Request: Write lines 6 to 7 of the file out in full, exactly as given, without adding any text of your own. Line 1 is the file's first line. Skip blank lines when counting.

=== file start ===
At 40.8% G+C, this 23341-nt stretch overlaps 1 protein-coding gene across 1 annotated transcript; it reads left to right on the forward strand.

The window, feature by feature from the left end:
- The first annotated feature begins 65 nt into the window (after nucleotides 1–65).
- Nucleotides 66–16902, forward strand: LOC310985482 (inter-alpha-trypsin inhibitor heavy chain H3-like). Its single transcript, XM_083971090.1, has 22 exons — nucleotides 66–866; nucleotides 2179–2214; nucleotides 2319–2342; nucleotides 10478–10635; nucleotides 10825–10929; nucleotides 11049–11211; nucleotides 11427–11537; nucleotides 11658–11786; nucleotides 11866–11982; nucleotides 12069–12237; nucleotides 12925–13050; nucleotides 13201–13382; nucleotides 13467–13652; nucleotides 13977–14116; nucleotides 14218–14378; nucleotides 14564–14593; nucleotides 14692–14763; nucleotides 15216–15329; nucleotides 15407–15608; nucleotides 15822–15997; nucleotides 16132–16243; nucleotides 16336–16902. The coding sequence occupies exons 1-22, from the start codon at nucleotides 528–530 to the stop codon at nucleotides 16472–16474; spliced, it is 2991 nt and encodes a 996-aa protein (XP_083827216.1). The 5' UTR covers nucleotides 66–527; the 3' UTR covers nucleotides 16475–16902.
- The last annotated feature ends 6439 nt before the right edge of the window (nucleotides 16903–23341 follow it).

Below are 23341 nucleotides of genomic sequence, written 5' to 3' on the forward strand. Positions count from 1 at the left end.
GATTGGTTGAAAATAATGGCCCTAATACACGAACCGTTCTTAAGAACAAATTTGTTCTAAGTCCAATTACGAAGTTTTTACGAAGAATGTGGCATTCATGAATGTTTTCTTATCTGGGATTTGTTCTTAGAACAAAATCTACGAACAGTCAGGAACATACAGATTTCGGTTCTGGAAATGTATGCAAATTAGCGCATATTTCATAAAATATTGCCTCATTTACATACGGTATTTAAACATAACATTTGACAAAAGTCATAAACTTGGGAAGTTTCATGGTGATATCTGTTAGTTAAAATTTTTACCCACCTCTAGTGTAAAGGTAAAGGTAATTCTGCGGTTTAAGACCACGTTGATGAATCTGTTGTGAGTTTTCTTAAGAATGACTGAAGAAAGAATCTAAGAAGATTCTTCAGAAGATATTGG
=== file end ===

Below are 23341 nucleotides of genomic sequence, written 5' to 3' on the forward strand. Positions count from 1 at the left end.
GATTGGTTGAAAATAATGGCCCTAATACACGAACCGTTCTTAAGAACAAATTTGTTCTAAGTCCAATTACGAAGTTTTTACGAAGAATGTGGCATTCATGAATGTTTTCTTATCTGGGATTTGTTCTTAGAACAAAATCTACGAACAGTCAGGAACATACAGATTTCGGTTCTGGAAATGTATGCAAATTAGCGCATATTTCATAAAATATTGCCTCATTTACATACGGTATTTAAACATAACATTTGACAAAAGTCATAAACTTGGGAAGTTTCATGGTGATATCTGTTAGTTAAAATTTTTACCCACCTCTAGTGTAAAGGTAAAGGTAATTCTGCGGTTTAAGACCACGTTGATGAATCTGTTGTGAGTTTTCTTAAGAATGACTGAAGAAAGAATCTAAGAAGATTCTTCAGAAGATATTGG